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Italian court convicts 23 Americans in CIA rendition case

ARMANDO SPATARO

PROSECUTOR ARMANDO SPATARO

The Washington Post is reporting this afternoon:

An Italian court on Wednesday convicted 22 CIA operatives and a U.S. Air Force colonel of orchestrating the kidnapping of a Muslim cleric here in 2003 and flying him to Egypt, where he said he was tortured.In rendering the verdict, the judge in the case, Oscar Magi, acquitted three other Americans, including the former Rome station chief for the CIA, saying they were covered by diplomatic immunity.

The Americans were all tried in absentia but were represented throughout the trial by defense attorneys, most of them court-appointed. The U.S. defendants who were convicted each received a five-year prison sentence, with the exception of Robert Seldon Lady, the CIA’s former chief in Milan, who was sentenced to eight years for overseeing the kidnapping plot.

Armando Spataro, Milan’s deputy public prosecutor, said his office would seek to extradite the 23 Americans from the United States. But a formal decision rests with the Italian Justice Ministry, which has been reluctant to alienate Washington by asking for extradition.

The case is the only instance in which CIA operatives have faced a criminal trial for the controversial tactic of extraordinary rendition, under which terrorism suspects are seized in one country and forcibly transported to another without judicial oversight. A similar case involving a German citizen kidnapped in the Balkans has resulted in arrest warrants and a civil lawsuit but has not gone to trial.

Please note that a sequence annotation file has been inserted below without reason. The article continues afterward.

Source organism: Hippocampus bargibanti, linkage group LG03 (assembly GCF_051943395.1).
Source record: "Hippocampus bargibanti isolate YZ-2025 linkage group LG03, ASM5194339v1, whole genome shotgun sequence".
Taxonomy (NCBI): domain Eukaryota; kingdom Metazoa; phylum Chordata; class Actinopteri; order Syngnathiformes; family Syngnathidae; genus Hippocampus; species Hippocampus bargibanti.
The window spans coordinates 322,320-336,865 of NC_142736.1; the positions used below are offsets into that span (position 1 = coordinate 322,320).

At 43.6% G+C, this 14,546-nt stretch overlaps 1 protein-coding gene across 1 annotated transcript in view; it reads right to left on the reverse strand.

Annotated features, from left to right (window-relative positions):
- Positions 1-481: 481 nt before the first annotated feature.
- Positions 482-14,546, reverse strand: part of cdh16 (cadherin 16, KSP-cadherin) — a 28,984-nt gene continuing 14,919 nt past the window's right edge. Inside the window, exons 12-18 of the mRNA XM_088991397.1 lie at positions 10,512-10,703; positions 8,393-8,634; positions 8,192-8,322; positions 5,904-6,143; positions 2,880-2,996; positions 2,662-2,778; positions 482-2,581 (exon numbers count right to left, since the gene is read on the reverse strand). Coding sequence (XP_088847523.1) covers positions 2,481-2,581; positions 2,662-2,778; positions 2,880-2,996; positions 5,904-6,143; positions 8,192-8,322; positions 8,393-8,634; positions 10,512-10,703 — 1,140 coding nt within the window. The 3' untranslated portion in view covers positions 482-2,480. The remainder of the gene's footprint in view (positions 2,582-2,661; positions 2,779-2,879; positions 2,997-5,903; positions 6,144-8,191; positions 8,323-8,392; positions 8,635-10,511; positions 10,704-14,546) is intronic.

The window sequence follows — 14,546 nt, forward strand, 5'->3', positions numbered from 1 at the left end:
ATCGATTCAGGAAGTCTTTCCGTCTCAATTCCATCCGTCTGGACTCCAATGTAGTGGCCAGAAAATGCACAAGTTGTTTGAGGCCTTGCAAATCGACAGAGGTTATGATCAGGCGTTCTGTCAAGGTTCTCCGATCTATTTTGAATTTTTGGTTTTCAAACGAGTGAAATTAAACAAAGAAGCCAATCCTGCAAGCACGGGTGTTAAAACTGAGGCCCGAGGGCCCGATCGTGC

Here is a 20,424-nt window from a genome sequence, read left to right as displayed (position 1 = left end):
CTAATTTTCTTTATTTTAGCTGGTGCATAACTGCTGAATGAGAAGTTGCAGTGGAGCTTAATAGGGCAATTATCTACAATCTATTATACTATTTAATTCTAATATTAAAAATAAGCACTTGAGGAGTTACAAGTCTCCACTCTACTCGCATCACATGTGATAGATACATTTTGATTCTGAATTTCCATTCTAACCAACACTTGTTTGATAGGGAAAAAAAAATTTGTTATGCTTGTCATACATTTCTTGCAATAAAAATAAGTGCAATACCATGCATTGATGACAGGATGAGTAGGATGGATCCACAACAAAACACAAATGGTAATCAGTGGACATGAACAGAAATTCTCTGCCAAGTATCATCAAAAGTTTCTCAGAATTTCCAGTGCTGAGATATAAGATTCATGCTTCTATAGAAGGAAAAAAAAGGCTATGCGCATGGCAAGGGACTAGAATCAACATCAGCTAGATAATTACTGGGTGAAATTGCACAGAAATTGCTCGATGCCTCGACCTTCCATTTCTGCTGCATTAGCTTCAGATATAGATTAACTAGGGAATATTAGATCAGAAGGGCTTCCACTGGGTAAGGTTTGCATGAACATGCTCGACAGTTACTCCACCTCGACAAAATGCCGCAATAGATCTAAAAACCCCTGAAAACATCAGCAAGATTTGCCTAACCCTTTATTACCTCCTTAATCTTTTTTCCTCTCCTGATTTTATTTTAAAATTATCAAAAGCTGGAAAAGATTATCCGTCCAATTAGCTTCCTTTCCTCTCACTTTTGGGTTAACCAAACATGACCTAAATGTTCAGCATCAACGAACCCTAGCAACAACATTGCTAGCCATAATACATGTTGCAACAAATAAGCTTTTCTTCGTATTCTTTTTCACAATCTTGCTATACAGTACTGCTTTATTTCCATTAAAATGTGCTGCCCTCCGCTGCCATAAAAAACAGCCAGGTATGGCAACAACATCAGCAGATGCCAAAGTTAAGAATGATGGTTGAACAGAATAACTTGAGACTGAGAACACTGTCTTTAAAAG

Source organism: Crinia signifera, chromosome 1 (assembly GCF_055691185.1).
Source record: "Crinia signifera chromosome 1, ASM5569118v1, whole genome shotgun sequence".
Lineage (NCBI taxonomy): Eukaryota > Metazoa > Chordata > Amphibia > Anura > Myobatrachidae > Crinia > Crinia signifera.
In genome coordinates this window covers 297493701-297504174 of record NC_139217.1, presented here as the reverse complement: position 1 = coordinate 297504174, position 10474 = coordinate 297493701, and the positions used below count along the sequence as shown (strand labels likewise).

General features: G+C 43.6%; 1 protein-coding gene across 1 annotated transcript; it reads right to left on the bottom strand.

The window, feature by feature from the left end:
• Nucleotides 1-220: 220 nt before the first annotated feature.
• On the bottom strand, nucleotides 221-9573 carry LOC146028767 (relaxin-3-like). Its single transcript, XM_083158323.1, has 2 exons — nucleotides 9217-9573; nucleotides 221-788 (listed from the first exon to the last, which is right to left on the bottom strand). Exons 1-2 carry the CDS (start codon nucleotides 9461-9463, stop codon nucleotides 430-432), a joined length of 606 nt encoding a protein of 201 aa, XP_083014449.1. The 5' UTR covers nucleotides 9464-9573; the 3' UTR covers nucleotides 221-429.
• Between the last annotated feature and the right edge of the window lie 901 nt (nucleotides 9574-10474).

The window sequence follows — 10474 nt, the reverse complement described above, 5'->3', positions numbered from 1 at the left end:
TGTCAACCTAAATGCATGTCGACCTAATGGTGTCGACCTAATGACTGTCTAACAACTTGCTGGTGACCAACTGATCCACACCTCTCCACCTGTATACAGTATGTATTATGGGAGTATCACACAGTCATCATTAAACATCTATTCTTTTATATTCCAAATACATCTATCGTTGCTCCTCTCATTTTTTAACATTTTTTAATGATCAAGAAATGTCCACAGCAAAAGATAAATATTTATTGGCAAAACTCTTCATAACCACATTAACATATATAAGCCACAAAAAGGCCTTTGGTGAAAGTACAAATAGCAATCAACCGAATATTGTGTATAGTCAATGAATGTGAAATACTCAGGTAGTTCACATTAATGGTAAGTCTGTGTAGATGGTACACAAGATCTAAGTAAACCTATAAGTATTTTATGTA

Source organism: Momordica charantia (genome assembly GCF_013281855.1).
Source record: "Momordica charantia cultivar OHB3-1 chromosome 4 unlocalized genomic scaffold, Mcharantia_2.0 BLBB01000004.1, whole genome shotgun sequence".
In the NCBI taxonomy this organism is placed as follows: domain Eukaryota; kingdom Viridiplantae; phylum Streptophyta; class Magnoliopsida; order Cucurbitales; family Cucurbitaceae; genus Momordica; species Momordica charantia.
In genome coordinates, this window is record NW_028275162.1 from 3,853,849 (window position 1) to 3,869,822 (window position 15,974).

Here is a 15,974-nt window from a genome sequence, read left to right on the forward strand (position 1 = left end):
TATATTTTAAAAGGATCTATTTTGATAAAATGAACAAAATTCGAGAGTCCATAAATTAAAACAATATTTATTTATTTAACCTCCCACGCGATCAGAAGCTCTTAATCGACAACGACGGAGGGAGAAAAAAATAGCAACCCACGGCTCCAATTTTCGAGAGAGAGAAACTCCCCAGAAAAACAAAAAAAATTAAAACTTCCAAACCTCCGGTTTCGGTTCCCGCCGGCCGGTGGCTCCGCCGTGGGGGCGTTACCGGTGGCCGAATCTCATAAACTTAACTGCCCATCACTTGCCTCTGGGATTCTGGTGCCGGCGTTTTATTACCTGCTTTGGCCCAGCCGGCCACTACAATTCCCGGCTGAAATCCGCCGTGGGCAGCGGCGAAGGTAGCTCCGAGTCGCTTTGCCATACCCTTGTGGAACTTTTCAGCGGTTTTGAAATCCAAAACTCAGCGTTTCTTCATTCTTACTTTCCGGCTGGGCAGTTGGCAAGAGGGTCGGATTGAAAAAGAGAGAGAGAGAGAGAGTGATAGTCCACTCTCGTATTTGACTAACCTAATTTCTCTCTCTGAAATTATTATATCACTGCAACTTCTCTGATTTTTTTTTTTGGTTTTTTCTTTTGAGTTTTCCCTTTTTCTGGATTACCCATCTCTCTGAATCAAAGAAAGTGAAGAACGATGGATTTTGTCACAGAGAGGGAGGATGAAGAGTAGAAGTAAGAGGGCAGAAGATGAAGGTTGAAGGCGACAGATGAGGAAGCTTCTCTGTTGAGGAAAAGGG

The CIA and other U.S. officials have contended that extraordinary renditions, which began during the Clinton administration and accelerated under the Bush White House after the Sept. 11, 2001, attacks, are permissible under U.S. law to capture terrorism suspects in foreign countries.

The Post explains that:

Prosecutors said the Americans snatched Hassan Mustafa Osama Nasr, a radical Egyptian imam also known as Abu Omar, from a Milan street in broad daylight in February 2003. They said he was flown to Cairo, where he was subject to electroshocks and physical abuse at the behest of the CIA.

It will be interesting to see what follows.  It would not surprise me if the Justice Ministry does not request extradition.  In fact, I suspect that there might actually be a political game taking place. While I have no direct knowledge,  I suspect that the Italian government did give consent to the CIA for the operation, that the government, nonetheless, allowed the case to go forward for political reasons, and that the government will not choose to let the matter die without requesting extradition. But we shall see.

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Anthony Clark Arend is Professor of Government and Foreign Service at Georgetown University and the Director of the Master of Science in Foreign Service in the Walsh School of Foreign Service.

Commentary and analysis at the intersection of international law and politics.